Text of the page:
After centering pulley 28, transport 20 moves tow 12 into contact with grounding pulley 34 to further guide tow 12 and maintain tow 12 at generally the same electric potential as pulley 34. Next, tow 12 contacts spherical spreader 36. Preferably, tow 12 is spread mechanically by spreader 36 between 4 and 6 times its original width. As the tow enters the spreader stage, centering pulley 28 and grounding pulley 34 positions tow 12 laterally and constrains it to pass over a smooth spherical surface of spreader 36. The existing fiber tension pulls the filament against both the curved leading and trailing edges of spreader 36. Each individual fiber of tow 12 will seek the shortest path across spreader 36, causing fibers 14 of tow 12 to spread over the sloped surface. After spreader 36, tow 12 is generally thinner with fibers 14 being generally distributed along a plane. A number of factors help determine final spreading width including fiber tension, spreader 36 dimensions, spreader 36 position relative to grounding pulley 34, tow preheat, and amount of water added.
Spreading the fibers before applying polymer powder improves deposition in several ways. By spreading the tow to expose the individual fibers, the powder can impregnate through the thickness of tow 12 more thoroughly. Also, with more surface area, maximum achievable resin volume fraction generally increases.
After widening tow 12 with spreader 36, roller 46 guides tow 12 into processing chamber 60 through inlet 60a. Chamber 60 defines processing space 62 and includes roller 48 to further guide tow 12 therethrough. Chamber 60 is coupled to particle source 64 which provides airborne resin particles through conduit 66 for subsequent deposition on tow 12 in space 62. Preferably, resin particles enter space 62 in an uncharged state and at a low mass flow rate to avoid adversely impacting uniform deposition on tow 12. Chamber 60 is also coupled to conduit 68 which is configured to collect and return undeposited resin particles to particle source 64 for reuse. Chamber 60 and conduits 66 and 68 are diagrammed in cross-section in FIGS. 1 and 2.
Chamber 60 also encloses electrode 50. Electrode 50 is coupled to chamber 60 by insulated connector 50a opposing insulated connector 50b. Electrode 50 has surface 51 electrically exposed to tow 12 to permit formation of an electric field therebetween. Electrode 50 has longitudinal axis L spanning across tow 12 generally perpendicular to arrow T. Electrode 50 is generally parallel to a plane containing fibers 14 of tow 12 in region 13. Voltage source 40 is coupled to electrode 50 to apply an electric potential relative to grounding pulley 34.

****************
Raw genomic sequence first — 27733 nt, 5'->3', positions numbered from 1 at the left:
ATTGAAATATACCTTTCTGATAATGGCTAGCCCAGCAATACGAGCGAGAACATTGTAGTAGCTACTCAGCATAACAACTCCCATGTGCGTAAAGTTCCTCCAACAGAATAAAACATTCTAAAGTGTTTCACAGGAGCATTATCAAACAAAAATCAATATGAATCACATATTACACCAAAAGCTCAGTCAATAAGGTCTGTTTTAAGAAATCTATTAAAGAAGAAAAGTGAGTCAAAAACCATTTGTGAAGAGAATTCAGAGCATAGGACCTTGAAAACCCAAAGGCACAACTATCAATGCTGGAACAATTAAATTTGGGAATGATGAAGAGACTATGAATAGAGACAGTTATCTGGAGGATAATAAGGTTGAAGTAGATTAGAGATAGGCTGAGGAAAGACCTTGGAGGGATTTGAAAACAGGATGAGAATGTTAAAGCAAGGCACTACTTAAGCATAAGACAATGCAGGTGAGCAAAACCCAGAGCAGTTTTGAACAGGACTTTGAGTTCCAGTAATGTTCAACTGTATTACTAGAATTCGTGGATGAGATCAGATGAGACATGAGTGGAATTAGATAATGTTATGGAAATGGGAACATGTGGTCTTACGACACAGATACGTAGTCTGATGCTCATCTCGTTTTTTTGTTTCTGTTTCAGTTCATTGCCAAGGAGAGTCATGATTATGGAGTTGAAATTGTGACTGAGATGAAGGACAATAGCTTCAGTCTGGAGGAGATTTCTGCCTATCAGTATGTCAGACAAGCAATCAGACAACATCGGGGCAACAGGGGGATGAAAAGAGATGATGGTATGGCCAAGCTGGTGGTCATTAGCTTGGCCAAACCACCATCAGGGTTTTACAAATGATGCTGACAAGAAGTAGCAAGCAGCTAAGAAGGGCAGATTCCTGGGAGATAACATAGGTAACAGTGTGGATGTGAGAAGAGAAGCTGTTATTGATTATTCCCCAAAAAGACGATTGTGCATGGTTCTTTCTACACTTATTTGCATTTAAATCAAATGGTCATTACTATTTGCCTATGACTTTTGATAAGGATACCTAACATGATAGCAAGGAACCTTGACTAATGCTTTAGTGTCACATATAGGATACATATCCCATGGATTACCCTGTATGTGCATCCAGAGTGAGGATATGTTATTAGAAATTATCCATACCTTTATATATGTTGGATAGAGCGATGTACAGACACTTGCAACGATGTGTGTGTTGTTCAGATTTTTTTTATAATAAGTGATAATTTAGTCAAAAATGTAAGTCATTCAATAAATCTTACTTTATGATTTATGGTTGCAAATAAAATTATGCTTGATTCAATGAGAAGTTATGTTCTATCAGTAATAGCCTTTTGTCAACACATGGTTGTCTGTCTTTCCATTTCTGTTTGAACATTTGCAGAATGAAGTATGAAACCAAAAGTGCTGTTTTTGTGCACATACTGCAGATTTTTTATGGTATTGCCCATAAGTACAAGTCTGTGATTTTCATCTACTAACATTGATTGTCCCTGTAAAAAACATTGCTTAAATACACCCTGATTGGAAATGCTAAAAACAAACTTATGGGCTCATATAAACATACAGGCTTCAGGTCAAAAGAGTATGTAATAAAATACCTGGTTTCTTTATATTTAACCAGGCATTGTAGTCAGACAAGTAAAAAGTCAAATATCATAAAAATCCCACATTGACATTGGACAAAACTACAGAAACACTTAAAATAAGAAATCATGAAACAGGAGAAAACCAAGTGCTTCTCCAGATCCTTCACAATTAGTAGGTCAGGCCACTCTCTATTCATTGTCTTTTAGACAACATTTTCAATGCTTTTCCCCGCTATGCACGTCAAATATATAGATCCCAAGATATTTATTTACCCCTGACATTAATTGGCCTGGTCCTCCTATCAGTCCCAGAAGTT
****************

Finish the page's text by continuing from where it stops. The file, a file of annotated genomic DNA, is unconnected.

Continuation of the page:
Voltage source 40 and electrode 50 are configured to electrostatically charge resin particles close to surface 51 of electrode 50 by corona charging. Preferably, surface 51 of electrode 50 is roughened in a known manner to facilitate efficient corona charging. For one preferred embodiment, the voltage range of voltage source 40 is a D.C. voltage of about -20 to -100 kilovolts. For a more preferred embodiment the D.C. voltage range is about -25 to -45 kilovolts. For a most preferred embodiment the D.C. voltage is about -30 kilovolts. For other embodiments a different voltage may be used. These high voltage electrostatic systems function even if there is significant electrical resistance between the tow and "true ground." Under these high resistance conditions, the moistened tow generally remains "conductive enough" to serve as ground for the purposes of particle charging and electric field generation.
The elongate nature of electrode 50 provides a charging region having a substantially right circular cylindrical shape about axis L along charging length C. A cross-section of this field is represented by dashed circle 53 shown in FIG. 1. This region represents the volume about electrode 50 wherein particles have a relatively high probability of being electrostatically charged. For a given distance separating a particle from electrode 50, the charging probability is about the same. Thus, the charging probability does not substantially vary along C, but does vary with the distance of the particle from electrode 50. By spreading corona charging along charging length C of electrode 50, repulsion of like charged particles is generally reduced. Also, the elongate cylindrical shape of the charging region facilitates analysis of corona charging and corresponding electric fields in rectangular coordinates, which is well suited to powder coating of a generally rectilinear portion of a tow. In contrast, the charging region and non-uniform electric field emanating from spray gun systems is more difficult to optimally adjust relative to a generally flat, straight-edged tow.